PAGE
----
Testing options for the commercialization of abalone selective breeding using bioeconomic simulation modelling

Robinson, Nick, Li, Xiaoxu and Hayes, Ben (2010) Testing options for the commercialization of abalone selective breeding using bioeconomic simulation modelling. Aquaculture Research, 41 9: e268-e288. doi:10.1111/j.1365-2109.2010.02528.x


Author Robinson, Nick
Li, Xiaoxu
Hayes, Ben
Title Testing options for the commercialization of abalone selective breeding using bioeconomic simulation modelling
Journal name Aquaculture Research   Check publisher's open access policy
ISSN 1355-557X
1365-2109
Publication date 2010-08
Sub-type Article (original research)
DOI 10.1111/j.1365-2109.2010.02528.x
Open Access Status Not yet assessed
Volume 41
Issue 9
Start page e268
End page e288
Total pages 21
Place of publication Chichester, West Sussex, United Kingdom
Publisher Wiley-Blackwell Publishing
Language eng
Formatted abstract
The genetic response and economic benefit from alternative breeding programme designs for blacklip and greenlip abalone (Haliotis rubra and Haliotis laevigata, respectively) were evaluated using a computer simulation model. Two selection criteria were investigated, one used family breeding values for liability to disease challenge test infection and the other used a direct selection of the best performing individuals across families for growth rate. Five scales of breeding programme were tested and the model predicted that if growth rate is the only selection criterion, breeding programmes of a scale using 150 families of each species each generation would result in 12-13% genetic improvement in initial generations and have the greatest beneficial economic impact on the Australian abalone industry of the options tested. The model predicts an average discounted benefit-cost ratio of 48:1, total added discounted benefit of AU$4.90 for each kilogram of abalone produced and nominal economic effect on operating income of over AU$16 million per year after 10 years. If disease resistance is the only selective breeding criterion, 100 families of each species would result in the highest benefit-cost ratio of the options tested, although some genetic gain would need to be sacrificed to reduce inbreeding to acceptable levels in this scenario. A strategy for a stand-alone abalone selective breeding cooperative was also modelled. For a farm of current tank area yielding 100 t year-1, participation is expected to yield over AU$0.7 million in discounted total added production value and annual discounted returns of over AU$0.4 million per annum by year 10.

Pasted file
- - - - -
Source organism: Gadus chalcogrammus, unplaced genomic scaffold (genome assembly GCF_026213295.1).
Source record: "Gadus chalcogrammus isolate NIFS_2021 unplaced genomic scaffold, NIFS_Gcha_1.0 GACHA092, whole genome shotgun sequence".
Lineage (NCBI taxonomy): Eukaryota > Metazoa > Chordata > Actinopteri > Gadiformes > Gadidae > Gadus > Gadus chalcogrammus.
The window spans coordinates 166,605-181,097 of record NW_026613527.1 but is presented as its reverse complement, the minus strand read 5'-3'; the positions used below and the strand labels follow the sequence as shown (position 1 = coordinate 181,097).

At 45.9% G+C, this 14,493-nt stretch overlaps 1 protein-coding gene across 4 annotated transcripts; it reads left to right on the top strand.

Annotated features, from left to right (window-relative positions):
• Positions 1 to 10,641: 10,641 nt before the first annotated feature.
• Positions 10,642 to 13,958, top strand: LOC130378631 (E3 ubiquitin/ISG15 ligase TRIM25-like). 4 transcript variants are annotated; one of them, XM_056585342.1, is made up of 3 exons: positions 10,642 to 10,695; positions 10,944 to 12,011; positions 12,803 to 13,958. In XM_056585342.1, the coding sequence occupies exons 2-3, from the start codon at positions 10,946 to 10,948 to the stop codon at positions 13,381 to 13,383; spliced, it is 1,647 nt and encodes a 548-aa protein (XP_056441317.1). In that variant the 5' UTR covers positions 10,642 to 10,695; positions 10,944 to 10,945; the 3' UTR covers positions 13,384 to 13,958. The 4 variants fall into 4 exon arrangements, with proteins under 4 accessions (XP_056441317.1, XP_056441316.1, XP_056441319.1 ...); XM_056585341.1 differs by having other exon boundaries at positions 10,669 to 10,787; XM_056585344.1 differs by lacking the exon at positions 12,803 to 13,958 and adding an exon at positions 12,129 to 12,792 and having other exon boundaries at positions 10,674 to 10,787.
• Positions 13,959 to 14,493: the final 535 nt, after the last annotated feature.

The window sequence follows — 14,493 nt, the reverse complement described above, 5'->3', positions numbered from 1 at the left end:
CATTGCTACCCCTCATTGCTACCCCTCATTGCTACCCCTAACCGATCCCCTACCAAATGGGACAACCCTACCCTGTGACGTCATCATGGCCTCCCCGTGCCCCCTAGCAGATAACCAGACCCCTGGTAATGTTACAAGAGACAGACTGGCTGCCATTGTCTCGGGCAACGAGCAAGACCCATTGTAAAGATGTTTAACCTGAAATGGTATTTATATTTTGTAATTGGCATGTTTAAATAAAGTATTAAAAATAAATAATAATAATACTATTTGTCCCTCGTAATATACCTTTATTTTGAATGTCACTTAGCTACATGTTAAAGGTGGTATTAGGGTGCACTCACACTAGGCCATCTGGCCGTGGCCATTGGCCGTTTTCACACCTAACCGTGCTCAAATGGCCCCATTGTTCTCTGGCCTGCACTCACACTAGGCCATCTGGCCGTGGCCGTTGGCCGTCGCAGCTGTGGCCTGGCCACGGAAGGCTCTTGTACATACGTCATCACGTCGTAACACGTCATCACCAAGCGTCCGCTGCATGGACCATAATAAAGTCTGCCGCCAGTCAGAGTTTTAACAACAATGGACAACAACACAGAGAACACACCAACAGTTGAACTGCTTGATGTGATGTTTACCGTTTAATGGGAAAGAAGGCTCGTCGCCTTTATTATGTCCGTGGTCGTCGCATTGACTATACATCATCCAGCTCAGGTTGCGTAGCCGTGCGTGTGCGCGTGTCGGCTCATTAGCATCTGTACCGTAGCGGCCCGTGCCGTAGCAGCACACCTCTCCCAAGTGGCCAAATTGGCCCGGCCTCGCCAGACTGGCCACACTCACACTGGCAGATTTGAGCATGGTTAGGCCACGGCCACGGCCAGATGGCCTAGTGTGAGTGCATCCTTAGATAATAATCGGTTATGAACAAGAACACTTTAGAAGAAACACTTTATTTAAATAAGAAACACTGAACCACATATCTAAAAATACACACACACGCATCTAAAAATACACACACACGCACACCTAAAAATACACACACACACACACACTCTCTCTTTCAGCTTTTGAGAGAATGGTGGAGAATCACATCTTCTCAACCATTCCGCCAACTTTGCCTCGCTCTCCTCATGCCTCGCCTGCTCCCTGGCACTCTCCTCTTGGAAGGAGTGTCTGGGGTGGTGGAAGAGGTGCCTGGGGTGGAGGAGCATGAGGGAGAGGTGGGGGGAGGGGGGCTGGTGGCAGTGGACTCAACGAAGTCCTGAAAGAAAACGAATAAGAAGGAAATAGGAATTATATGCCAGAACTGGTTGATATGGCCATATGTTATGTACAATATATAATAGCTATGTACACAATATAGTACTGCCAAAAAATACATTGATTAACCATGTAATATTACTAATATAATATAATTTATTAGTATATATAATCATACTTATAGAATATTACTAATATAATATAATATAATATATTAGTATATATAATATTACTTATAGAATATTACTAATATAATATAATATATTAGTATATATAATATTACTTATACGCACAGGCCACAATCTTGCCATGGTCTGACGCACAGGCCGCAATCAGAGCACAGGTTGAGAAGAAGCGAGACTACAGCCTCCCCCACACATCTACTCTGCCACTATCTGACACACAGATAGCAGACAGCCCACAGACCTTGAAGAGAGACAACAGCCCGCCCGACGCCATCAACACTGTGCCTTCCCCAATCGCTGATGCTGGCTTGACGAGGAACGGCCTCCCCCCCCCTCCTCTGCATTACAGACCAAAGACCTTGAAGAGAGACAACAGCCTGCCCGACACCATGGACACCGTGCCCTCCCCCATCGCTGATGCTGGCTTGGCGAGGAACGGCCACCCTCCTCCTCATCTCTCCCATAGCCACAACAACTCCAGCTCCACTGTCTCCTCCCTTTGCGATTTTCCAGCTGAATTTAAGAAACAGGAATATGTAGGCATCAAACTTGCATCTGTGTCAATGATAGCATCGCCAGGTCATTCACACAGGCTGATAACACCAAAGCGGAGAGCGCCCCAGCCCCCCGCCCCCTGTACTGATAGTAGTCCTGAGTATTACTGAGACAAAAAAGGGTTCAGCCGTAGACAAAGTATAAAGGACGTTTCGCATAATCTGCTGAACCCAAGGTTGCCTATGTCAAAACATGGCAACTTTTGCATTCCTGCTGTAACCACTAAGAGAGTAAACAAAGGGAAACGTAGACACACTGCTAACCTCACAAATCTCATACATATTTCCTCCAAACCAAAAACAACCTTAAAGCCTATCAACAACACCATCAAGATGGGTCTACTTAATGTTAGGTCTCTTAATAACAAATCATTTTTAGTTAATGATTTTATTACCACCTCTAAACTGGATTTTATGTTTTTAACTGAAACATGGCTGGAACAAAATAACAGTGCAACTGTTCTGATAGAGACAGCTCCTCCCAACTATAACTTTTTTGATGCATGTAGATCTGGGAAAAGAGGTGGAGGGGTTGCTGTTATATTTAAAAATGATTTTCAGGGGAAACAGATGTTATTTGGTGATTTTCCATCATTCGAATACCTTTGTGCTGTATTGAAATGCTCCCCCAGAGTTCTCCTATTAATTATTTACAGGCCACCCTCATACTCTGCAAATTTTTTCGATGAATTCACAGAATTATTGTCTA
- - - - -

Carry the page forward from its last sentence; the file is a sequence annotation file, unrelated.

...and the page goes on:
Keyword Abalone
Disease resistance
Economics
Growth rate
Selective breeding
Simulation modelling
Q-Index Code C1
Q-Index Status Provisional Code
Institutional Status Non-UQ

Document type: Journal Article
Sub-type: Article (original research)
Collection: Queensland Alliance for Agriculture and Food Innovation
 
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